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Students, families still battling homelessness in Forsyth County
Family Promise finishes first school year of program

With the rate of homeless students at Forsyth County Schools remaining about the same between this year and last, Family Promise of Forsyth County continues to make an impact in the lives of local families.

According to Kim Bolivar, homeless education liaison for FCS, at the end of this school year, there were 599 students who met the federal educational definition of homelessness and a minimum of 55 foster care students, some of whom would have met the definition had the state’s foster care system not split off from the program in December.

Last year, FCS had 633, which included the foster care students.

While Bolivar could not confirm whether any of the students and their families participated in Family Promise’s program, Jacob Granados, executive director of the organization, said as of early June, seven families had been helped.

“One of [those families] finished the program successfully,” he said. “Some of others have left prematurely but are doing well given the resources and experience we’ve provided them, and we have seen improvements for all of our families, whether it be children in school or parents at work.

“The one more traditional graduate — we’re really proud of her and how she’s been handling herself after completion of the program.”

Family Promise of Forsyth County, which began accepting families into its inaugural program in October, is an offshoot of the national faith-based nonprofit dedicated to ending family homelessness.

Although the local organization is non-denominational, 13 churches are signed on to house participating families for a week at a time on a rotating basis. Participants are served meals at the host church, which are prepared and served by volunteers.

Cumming First United Methodist Church housed the first families from Oct. 2-8, who were then moved to the next host church. The process continues for as long as families remain in the program.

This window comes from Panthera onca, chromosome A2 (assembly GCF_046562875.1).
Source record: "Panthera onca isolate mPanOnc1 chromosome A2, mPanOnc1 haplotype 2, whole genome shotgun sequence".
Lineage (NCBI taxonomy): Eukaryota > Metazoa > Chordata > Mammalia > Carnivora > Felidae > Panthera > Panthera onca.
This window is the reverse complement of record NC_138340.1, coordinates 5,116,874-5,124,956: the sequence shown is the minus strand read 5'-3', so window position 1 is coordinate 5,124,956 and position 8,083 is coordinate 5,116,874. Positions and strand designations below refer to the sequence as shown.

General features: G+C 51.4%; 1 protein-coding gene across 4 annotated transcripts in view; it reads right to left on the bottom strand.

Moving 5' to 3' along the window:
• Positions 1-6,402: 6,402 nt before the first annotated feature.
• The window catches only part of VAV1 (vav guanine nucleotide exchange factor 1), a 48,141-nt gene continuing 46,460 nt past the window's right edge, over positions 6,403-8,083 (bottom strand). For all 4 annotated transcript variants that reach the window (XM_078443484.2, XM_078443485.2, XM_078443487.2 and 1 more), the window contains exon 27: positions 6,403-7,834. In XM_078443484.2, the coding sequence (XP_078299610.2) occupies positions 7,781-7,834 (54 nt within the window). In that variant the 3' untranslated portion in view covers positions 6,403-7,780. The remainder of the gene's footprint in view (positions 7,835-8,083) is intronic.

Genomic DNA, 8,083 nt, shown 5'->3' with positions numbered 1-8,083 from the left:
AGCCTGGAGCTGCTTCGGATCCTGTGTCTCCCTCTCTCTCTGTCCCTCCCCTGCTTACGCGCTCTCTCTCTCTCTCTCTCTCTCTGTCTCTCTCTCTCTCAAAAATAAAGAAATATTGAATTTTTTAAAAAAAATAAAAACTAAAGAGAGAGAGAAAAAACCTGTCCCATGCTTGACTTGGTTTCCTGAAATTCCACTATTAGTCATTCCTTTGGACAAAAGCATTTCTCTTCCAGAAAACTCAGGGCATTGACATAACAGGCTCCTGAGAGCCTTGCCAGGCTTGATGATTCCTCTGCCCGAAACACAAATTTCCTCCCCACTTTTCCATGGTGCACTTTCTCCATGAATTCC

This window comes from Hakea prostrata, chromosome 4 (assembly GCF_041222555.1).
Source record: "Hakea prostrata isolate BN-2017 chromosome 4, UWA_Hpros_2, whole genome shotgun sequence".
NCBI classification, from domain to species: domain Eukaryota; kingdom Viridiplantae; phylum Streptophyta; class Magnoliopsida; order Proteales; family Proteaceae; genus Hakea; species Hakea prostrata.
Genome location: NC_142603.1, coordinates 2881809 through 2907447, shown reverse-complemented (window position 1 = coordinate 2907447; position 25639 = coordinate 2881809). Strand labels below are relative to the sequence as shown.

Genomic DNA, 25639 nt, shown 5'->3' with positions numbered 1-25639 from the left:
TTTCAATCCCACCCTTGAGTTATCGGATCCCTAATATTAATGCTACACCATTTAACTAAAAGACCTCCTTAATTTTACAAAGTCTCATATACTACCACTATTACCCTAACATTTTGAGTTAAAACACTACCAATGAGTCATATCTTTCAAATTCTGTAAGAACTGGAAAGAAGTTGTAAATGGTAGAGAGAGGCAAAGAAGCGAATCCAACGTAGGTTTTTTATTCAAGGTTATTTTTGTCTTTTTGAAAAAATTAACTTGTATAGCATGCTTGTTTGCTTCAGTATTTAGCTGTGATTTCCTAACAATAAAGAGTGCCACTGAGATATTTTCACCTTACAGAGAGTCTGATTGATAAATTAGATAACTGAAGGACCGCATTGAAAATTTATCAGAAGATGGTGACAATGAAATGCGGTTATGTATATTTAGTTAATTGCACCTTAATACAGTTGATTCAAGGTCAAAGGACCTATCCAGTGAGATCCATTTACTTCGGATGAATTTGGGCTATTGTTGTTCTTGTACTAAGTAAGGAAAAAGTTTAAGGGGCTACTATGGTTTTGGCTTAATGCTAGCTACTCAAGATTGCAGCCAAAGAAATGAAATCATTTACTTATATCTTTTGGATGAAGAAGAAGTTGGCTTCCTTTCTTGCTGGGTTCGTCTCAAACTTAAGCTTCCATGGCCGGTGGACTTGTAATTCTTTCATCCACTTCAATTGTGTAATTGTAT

Granados said despite facing challenges in its first eight months, the program, in general, has been a success.

“As a new program building and learning the process, there have been learning curves that we’ve had to master,” he said. “We’ve had some learning experiences we’re building on now to make for a more successful future.

“Going forward, we’ll be focusing more on case management to make sure that we’re providing the best tools for families to help them be the most successful as they can be.”

Granados said the organization has already made several changes.

When it first started, families were referred by school social workers.

The organization then chose the families who fit the program criteria and conducted a series of interviews.

Once admitted, after 30 days, families were required to demonstrate progress to continue, with their maximum time in the program capped at 90 days.

Granados said while the first steps remain the same, the 90-day cap has been removed.

“We’ve realized that setting a sure cutoff date is difficult straight across the board,” he said. “The family situation, job, how much families save, the affordable housing in area and other factors all determine the length [families] need to be in the program. We try to strive for 90 days but take into account all the factors to make families the most successful they can be.”

He said Family Promise still has needs moving forward.

“We’re looking for volunteers who can help us in the day center, volunteer drivers to help keep expenses down and others,” he said. “We’re also looking forward to our 5K on July 4.”

For more information or to volunteer, visit